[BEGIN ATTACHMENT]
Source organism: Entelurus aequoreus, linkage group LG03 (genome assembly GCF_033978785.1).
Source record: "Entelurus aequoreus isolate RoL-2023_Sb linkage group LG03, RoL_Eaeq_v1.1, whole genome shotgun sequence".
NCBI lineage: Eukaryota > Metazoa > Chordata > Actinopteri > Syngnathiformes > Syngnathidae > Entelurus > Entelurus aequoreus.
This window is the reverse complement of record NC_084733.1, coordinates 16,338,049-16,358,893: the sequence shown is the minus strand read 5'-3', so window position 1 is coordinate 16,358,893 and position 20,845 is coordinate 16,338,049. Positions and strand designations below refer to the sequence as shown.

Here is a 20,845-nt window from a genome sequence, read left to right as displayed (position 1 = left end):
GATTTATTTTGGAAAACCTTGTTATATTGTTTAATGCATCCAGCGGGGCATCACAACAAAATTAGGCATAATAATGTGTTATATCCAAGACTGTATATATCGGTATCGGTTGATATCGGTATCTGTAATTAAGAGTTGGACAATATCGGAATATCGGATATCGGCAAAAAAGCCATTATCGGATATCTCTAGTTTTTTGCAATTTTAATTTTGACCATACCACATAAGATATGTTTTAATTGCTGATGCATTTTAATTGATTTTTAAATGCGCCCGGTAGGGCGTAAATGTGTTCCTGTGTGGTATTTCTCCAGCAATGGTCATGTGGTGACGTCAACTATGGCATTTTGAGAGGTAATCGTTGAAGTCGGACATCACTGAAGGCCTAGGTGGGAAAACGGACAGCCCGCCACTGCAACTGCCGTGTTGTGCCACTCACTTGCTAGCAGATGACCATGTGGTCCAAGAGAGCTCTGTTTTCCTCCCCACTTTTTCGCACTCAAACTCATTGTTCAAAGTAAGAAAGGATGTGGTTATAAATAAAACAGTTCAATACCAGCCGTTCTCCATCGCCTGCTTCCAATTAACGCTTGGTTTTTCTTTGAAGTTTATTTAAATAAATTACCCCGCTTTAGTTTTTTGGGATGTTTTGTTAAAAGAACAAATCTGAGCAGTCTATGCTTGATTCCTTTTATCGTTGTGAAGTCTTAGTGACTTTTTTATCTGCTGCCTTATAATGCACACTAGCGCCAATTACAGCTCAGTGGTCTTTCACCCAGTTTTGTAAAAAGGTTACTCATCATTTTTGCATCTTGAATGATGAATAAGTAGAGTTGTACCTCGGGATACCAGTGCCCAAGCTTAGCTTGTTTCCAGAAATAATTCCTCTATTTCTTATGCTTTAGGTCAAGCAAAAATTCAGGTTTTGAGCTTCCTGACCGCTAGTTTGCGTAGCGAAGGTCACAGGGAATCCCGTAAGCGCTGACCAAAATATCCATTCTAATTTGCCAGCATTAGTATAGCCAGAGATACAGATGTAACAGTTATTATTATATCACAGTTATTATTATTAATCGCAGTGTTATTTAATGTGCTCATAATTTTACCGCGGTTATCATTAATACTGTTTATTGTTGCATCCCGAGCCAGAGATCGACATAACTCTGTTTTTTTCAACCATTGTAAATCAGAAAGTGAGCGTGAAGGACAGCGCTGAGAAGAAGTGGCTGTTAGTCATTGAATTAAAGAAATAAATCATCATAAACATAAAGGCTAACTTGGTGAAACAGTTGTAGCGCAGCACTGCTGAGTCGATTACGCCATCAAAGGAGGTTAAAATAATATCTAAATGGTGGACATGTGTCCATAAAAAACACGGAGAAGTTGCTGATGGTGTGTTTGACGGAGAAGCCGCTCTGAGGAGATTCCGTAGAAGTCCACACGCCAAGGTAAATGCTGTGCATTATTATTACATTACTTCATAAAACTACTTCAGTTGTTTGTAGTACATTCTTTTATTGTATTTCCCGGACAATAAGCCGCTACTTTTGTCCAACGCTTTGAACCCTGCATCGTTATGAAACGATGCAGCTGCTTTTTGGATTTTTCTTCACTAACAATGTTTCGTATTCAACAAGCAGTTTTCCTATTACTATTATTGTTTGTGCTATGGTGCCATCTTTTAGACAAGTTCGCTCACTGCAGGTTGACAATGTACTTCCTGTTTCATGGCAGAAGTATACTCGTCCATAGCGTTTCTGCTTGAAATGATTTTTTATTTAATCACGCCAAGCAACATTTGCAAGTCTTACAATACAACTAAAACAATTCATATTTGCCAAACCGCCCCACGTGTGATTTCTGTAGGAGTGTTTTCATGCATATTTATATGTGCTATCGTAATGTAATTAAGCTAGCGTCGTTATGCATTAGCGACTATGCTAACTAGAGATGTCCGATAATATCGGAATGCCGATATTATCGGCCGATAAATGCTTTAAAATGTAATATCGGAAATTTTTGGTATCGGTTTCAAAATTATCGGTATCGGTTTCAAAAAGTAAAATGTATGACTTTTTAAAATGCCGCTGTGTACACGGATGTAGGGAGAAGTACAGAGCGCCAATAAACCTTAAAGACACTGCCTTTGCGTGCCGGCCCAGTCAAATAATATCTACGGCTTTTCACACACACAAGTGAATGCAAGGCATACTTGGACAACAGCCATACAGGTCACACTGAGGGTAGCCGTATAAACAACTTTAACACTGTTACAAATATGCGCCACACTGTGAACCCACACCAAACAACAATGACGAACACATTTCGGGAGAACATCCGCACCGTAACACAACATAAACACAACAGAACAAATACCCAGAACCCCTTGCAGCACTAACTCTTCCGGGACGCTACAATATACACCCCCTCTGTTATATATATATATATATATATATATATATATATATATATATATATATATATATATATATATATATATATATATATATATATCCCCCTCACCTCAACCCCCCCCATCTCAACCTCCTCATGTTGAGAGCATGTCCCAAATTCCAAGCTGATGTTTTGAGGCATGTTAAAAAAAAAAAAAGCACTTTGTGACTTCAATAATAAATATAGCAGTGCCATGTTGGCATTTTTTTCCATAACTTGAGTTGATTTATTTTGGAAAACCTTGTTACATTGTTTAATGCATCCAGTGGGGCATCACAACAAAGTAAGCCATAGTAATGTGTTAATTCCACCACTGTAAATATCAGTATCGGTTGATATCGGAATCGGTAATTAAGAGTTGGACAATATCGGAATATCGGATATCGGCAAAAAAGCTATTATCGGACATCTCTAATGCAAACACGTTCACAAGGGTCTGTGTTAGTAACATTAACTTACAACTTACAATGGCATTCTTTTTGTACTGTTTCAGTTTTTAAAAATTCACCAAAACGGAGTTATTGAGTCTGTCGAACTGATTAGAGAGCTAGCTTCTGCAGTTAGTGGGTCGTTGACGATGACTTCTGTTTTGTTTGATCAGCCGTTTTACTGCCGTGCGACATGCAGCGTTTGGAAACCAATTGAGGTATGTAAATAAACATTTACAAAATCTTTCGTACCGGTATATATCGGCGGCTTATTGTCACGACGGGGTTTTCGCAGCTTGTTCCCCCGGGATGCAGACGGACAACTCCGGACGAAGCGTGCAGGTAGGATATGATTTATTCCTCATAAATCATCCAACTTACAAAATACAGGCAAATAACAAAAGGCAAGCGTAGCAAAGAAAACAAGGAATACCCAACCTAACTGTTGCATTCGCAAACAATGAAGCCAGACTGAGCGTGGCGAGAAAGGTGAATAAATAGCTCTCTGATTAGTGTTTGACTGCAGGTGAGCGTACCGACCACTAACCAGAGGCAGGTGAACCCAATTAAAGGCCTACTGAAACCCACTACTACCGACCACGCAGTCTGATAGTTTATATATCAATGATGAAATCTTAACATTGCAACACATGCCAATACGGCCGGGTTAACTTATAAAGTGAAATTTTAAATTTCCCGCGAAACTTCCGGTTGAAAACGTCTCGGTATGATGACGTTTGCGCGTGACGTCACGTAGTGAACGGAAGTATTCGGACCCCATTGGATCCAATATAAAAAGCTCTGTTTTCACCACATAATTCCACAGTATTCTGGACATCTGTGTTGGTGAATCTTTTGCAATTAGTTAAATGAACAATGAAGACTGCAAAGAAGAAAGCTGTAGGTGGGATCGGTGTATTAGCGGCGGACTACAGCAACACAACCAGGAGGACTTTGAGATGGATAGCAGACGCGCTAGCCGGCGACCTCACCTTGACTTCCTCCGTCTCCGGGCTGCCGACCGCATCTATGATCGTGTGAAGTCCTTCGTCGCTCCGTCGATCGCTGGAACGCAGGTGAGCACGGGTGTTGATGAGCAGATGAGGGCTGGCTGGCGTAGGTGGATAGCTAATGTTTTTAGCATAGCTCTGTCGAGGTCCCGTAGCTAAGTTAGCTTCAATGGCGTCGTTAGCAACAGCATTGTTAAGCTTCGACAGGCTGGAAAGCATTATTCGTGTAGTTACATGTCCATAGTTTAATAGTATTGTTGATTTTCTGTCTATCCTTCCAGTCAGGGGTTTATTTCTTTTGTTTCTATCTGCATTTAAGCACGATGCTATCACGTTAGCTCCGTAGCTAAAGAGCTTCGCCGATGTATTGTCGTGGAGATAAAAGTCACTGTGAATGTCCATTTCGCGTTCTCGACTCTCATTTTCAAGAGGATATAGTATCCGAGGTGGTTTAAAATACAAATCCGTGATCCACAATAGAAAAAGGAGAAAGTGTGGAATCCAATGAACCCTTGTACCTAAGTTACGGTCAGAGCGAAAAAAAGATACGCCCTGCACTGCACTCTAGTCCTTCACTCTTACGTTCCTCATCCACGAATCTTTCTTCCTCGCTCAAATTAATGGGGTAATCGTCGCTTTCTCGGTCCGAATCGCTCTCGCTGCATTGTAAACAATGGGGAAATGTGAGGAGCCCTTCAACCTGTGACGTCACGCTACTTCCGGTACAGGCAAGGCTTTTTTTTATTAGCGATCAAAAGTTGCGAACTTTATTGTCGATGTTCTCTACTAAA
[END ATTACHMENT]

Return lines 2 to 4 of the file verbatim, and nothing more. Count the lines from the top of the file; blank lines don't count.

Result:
Source record: "Entelurus aequoreus isolate RoL-2023_Sb linkage group LG03, RoL_Eaeq_v1.1, whole genome shotgun sequence".
NCBI lineage: Eukaryota > Metazoa > Chordata > Actinopteri > Syngnathiformes > Syngnathidae > Entelurus > Entelurus aequoreus.
This window is the reverse complement of record NC_084733.1, coordinates 16,338,049-16,358,893: the sequence shown is the minus strand read 5'-3', so window position 1 is coordinate 16,358,893 and position 20,845 is coordinate 16,338,049. Positions and strand designations below refer to the sequence as shown.